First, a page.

- 1 tablespoon(s) olive oil
- 1 tablespoon(s) butter
- 5 spring onions, + extra to serve
- 1 potato, medium
- 1 liter vegetable stock
- 900 g peas
- 1/4 bunch mint, only the leaves + extra to serve
- salt, optional
- pepper, optional
- 100 g parmesan cheese, grated
Pea soup with parmesan biscuits
Diet based on cereals, pulses, nuts, seeds, vegetables, fruits and other animal foods such as honey and eggs. Excludes meat, fish, mollusks.
Gluten Free Diet
Excludes foods containing gluten, such as wheat, barley, rye and their by-products.
Egg Free Diet
It is usually followed when someone is allergic to this food.
Nuts Free Diet
It is usually followed when someone is allergic to nuts.
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- In a pot over medium heat, add the olive oil, the butter, and heat them.
- Clean and cut the spring onions into rounds.
- Peel and cut the potato into 2 cm cubes.
- Add the spring onions and the potato into the pot, and sauté. You don’t want them to turn golden, just to be sautéed.
- Add the stock and simmer for 15 minutes, until the potatoes are tender.
- Add the peas and boil them for 4 minutes or until the peas are cooked.
- Remove the pot from the heat, add the mint leaves, and homogenize the soup with an immersion blender until it has a velvety texture.
- Check the seasoning and, if needed, add salt and pepper.
For the parmesan biscuits
- Preheat the oven to 180°C (350° F) set to fan.
- Line the bottom of a baking pan with parchment paper and shape 6 circles with the grated parmesan, 6-7 cm in diameter.
- Bake the parmesan for 3 minutes or until it melts and turns slightly golden.
- Remove the baking pan from the oven, allow 5 minutes for the biscuits to cool, and then remove them from the pan with a spatula.
- Divide the soup among 6 bowls and serve it hot with finely chopped spring onion, mint leaves, and the parmesan biscuits.
Nutrition information per portion
Shows how much energy food releases to our bodies. Daily caloric intake depends mainly on the person’s weight, sex and physical activity level. An average individual needs about 2000 kcal / day.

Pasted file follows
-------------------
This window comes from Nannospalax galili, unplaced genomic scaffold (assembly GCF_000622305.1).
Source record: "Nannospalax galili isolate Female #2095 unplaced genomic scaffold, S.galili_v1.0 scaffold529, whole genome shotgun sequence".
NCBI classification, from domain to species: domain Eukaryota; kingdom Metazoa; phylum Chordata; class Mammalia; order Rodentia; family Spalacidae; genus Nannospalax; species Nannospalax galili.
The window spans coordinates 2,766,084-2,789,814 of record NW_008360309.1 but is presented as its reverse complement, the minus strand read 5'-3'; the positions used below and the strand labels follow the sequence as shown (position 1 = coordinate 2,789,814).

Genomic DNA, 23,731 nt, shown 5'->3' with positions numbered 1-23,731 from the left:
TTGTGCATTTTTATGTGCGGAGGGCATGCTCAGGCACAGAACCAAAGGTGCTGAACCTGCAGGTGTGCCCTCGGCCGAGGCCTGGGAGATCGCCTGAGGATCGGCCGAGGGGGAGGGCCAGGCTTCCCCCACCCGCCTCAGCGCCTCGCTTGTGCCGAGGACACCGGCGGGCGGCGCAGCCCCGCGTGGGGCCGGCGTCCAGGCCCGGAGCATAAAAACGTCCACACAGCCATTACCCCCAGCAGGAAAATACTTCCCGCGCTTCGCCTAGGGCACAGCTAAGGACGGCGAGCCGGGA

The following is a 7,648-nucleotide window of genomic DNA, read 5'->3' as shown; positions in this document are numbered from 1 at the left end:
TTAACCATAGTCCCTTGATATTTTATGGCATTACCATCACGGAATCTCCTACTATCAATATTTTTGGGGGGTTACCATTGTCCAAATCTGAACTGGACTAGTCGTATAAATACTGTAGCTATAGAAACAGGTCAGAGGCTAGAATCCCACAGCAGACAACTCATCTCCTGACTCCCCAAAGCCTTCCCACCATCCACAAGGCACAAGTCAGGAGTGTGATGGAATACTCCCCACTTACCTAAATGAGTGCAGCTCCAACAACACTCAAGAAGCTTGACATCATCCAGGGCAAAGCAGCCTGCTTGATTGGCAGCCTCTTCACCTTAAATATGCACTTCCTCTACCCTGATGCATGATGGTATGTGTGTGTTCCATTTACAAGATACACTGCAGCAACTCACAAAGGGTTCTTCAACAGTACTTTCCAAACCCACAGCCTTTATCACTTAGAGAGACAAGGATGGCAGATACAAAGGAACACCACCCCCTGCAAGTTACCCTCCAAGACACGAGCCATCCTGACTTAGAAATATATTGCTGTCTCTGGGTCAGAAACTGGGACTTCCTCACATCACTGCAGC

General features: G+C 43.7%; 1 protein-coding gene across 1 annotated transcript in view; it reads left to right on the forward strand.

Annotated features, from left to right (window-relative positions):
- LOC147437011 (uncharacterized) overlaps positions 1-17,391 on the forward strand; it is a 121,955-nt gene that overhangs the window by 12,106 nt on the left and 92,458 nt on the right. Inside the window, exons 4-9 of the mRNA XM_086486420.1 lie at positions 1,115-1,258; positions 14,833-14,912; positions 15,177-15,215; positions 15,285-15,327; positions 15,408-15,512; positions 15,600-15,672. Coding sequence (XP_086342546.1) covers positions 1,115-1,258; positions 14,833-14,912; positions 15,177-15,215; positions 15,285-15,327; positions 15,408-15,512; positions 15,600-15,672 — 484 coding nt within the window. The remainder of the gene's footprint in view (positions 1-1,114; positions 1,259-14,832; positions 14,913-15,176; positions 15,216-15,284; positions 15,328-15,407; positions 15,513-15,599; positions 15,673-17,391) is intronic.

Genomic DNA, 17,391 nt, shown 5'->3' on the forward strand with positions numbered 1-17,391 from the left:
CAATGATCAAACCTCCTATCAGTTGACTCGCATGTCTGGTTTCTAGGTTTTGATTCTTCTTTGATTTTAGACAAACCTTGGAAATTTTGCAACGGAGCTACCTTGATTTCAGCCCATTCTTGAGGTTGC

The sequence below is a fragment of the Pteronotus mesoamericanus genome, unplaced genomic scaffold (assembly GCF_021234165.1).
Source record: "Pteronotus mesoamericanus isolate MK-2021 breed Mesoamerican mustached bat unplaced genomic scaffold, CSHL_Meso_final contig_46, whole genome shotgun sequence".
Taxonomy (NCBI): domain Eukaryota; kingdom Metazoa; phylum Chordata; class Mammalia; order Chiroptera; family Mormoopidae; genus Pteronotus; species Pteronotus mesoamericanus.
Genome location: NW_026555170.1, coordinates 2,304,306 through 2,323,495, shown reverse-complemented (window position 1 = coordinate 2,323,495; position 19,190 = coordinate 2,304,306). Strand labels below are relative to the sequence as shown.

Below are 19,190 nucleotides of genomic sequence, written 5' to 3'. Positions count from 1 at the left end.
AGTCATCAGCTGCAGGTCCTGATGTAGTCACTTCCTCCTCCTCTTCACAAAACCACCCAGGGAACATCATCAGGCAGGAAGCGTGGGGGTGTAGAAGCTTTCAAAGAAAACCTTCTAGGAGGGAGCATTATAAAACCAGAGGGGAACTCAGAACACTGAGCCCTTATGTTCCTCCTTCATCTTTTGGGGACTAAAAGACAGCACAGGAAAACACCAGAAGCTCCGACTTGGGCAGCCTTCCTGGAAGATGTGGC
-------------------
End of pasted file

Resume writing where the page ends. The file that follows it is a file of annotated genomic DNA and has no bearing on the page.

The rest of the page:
Are essential to give energy to the body while helping to maintain the body temperature. They are divided into saturated "bad" fats and unsaturated "good" fats.
Known as "bad" fats are mainly found in animal foods. It is important to check and control on a daily basis the amount you consume.
The main source of energy for the body. Great sources are the bread, cereals and pasta. Use complex carbohydrates as they make you feel satiated while they have higher nutritional value.
Try to consume sugars from raw foods and limit processed sugar. It is important to check the labels of the products you buy so you can calculate how much you consume daily.
It is necessary for the muscle growth and helps the cells to function well. You can find it in meat, fish, dairy, eggs, pulses, nuts and seeds.
They are mainly found in plant foods and they can help regulate a good bowel movement while maintaining a balanced weight. Aim for at least 25 grams of fiber daily.
A small amount of salt daily is necessary for the body. Be careful though not to overdo it and not to exceed 6 grams of salt daily
*Based on an adult’s daily reference intake of 2000 kcal.
*To calculate nutritional table data, we use software by